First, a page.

Pollsmoor Correctional Centre lies in the valley beyond Ou Kaapseweg. It is distinctly visible from the top of the pass but not many of us enter its gates. Hope Prison Ministry (HPM) started its work there 21 years ago and has grown from humble beginnings to an effective ministry affecting the lives of those behind bars in many ways. At their last meeting of 2012 the workers of Hope (mostly volunteers) looked back on the past year with thanksgiving.

The meeting is opened by pastor Jonathan Clayton on “My thoughts are higher than your thoughts”.  (Isaiah 55, Jeremiah 29). Wonderful things have happened in Hope Prison Ministry and more wonderful things are about to happen. HPM was hailed as the best programme in the country by a recent DCS meeting. Prof  Bas from USA described the week she attended the Restorative Justice programme in Med B as “my most inspiring moments of my life”. RJ is a tool to reach offenders, staff, families, communities and also victims through mediation.

Past Jenny Clayton’s overview of work in the female section is summarised by “We visit Jesus”! The penetrating work done during the RJ courses culminated in the overwhelmingly positive outcome of the Family weekends. Home visits are important for victims and ex-offenders.

Luke Baker highlights the work with awaiting-trial girls on Mondays. Various approaches are used, e.g. clay or acting, to interact and bring messages home.

Dolly’s team of 5 for Bible Study on Wednesdays needs more workers. Different topics are discussed, e.g. drugs, prostitution, effects of crime, and movies are shown. God is with us!

Marianne’s team for flower arrangement on Tuesdays brings the good news of God’s love in a very special and beautiful way through flowers. Flowers forAfrica has provided flowers for the past 8 years. For 7 weeks each group of ladies is taught different styles. Those who would not come to formal Bible Study join this group but they get to respond to God’s love, and singing instead of harsh language is heard in the cells.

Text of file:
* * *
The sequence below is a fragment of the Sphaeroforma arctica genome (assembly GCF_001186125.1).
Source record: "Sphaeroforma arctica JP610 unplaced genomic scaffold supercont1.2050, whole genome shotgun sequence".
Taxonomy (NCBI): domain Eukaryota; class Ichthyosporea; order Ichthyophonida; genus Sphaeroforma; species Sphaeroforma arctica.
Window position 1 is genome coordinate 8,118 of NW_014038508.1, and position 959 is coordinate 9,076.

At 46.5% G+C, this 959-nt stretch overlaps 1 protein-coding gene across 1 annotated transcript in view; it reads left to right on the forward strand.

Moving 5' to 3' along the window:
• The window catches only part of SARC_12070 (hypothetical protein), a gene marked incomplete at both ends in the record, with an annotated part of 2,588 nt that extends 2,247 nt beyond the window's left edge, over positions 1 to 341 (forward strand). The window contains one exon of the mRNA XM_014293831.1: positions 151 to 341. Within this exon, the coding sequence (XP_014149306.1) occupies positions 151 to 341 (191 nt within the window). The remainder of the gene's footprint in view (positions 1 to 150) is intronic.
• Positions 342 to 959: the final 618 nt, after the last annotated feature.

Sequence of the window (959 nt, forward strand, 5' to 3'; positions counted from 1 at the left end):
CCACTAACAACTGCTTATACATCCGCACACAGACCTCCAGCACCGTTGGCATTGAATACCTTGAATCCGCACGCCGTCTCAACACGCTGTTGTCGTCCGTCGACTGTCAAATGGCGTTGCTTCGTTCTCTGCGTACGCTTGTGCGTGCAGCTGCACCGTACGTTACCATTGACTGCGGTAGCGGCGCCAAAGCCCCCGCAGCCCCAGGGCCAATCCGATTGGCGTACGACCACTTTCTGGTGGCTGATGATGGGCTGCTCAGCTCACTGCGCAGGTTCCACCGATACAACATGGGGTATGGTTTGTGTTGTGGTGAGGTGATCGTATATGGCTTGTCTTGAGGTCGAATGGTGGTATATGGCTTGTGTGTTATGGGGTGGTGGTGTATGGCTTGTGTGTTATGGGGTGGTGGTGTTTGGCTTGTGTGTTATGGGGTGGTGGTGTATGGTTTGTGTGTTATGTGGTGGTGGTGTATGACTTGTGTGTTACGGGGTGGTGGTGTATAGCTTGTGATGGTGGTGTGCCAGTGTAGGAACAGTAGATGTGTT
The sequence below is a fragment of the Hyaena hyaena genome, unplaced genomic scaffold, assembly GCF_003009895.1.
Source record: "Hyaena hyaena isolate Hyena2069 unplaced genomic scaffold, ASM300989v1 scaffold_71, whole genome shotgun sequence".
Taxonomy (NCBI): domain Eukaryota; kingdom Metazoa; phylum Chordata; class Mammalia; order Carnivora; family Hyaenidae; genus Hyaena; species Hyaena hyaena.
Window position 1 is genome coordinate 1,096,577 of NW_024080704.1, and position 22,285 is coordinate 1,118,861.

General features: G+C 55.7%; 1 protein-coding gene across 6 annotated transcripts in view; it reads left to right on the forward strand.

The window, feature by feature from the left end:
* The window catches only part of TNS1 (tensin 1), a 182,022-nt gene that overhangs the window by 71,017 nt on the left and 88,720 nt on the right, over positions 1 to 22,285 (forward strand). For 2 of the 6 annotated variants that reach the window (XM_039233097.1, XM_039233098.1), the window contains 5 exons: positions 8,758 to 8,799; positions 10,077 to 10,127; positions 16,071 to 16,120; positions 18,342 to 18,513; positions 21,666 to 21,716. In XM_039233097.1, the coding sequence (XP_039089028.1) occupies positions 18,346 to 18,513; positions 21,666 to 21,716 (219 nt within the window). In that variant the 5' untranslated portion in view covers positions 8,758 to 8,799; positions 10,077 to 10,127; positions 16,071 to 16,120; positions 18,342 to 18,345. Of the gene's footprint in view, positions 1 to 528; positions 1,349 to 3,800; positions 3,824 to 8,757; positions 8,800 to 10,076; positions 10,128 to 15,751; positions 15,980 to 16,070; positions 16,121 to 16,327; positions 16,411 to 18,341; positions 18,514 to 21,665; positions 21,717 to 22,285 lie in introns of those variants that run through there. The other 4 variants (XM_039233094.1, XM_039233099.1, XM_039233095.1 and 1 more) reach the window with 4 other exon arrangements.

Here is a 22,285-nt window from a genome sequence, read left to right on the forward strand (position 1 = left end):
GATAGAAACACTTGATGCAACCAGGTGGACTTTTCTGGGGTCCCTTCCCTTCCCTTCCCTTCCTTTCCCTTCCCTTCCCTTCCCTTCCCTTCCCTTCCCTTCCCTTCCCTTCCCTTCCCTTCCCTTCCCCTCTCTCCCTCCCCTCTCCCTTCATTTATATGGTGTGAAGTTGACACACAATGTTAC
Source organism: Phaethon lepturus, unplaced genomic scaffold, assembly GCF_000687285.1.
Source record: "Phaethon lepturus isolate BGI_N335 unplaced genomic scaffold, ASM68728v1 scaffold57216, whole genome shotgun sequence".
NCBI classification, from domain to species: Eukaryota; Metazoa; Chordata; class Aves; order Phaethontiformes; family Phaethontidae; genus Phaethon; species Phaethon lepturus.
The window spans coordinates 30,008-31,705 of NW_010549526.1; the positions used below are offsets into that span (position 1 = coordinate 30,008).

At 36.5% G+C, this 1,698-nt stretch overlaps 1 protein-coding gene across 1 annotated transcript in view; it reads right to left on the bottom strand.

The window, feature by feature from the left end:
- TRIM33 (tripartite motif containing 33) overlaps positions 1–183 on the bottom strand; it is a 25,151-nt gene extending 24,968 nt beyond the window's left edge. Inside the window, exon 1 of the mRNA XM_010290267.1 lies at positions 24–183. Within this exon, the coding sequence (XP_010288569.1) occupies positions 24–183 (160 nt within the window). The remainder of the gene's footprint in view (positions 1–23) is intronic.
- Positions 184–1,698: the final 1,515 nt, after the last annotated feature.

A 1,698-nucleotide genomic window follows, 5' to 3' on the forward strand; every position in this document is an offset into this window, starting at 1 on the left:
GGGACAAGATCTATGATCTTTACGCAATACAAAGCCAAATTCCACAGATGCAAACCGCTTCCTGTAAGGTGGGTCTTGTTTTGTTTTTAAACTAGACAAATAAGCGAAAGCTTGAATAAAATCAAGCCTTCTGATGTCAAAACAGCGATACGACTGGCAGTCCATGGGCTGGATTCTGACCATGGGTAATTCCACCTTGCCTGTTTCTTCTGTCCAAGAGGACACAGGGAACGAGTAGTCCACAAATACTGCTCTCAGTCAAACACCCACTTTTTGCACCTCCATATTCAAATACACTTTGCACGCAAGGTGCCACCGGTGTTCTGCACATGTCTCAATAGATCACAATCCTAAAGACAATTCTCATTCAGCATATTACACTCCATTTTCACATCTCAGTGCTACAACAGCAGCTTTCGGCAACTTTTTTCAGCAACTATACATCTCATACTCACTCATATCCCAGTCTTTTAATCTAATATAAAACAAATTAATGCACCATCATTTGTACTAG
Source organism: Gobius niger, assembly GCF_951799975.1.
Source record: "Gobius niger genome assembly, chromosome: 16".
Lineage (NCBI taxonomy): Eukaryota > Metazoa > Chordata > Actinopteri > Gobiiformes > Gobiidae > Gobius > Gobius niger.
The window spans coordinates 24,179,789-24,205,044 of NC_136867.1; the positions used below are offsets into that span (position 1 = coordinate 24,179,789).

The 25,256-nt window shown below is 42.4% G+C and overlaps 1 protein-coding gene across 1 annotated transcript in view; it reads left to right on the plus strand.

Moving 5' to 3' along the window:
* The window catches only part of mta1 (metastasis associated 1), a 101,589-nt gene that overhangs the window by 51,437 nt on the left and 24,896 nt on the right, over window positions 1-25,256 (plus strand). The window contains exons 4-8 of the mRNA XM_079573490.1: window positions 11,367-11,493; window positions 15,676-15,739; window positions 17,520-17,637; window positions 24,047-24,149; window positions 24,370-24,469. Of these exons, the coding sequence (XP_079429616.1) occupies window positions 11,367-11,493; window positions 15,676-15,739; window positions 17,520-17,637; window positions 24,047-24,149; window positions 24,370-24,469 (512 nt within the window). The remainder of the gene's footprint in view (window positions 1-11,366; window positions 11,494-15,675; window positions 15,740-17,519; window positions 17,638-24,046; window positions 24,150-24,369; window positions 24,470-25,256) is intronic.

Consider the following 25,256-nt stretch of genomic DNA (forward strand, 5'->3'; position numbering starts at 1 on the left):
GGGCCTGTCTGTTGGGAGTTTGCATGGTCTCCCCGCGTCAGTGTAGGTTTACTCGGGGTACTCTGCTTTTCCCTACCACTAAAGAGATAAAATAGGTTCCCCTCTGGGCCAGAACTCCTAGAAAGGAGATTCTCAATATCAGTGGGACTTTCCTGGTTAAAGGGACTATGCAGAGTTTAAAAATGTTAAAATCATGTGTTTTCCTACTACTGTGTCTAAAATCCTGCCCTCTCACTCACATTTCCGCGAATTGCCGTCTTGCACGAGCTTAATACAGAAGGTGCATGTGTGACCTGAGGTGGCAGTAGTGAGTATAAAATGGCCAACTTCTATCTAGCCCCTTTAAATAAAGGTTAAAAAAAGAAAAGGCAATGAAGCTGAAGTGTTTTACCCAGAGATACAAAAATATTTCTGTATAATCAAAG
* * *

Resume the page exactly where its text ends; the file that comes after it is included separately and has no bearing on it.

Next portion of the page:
Anne and Pat tell about the Banner Making project that run over 7 weeks. Again non-churchgoers find love and compassion here. They discover that they have talents and blossom as time passes. The mother of one said she saw a different face of her daughter after many years.

In Med A Steve and Daria Mayotte’s work with the officers at Cup of Hope (having coffee together) has a very positive effect. At the early morning Praise and Prayer teaching takes place; Steve is leading studies in the Old Testament and shows videos.

On Tuesday evenings there is a Bible Study at their home. Two officers took a course in Discipleship.

Maureen started Bible Way 12 years ago with marking 20 books of the 10-studies course. It has grown so that she now collects 820 books in a year. The inmates answer the questions and one of them collects it on Wednesdays so that she can take it home for the team of Meadowridge Baptist to mark it and 6 ladies also answer letters that inmates have written.   The project was sponsored at R15000 by theMeadowridgeBaptistChurch.

Joybell (Staffmember) has a loyal team who helps with AfterCare. The monthly support groups for ex-offenders are vital in the light of difficult circumstances outside and the many temptations on their way. Joybell is herself 10 years out of prison and knows the trials well. At first only 5 women came to her house; now a big group meets in Wynberg every month. Many disappointments and a variety of feelings have to be addressed after release. She must be informed when our clients are released. Home visits sometimes are exercises in not getting lost in the communities! At the Camps that are arranged for ex-offenders serious topics and problems are mixed with the fun and laughter that is possible in a life that has been set free. The Area Commissioner visited the latest camp to see the work done “outside Pollsmoor”.

The annual High Tea for “the outside world” is a highlight and brings in much needed funds.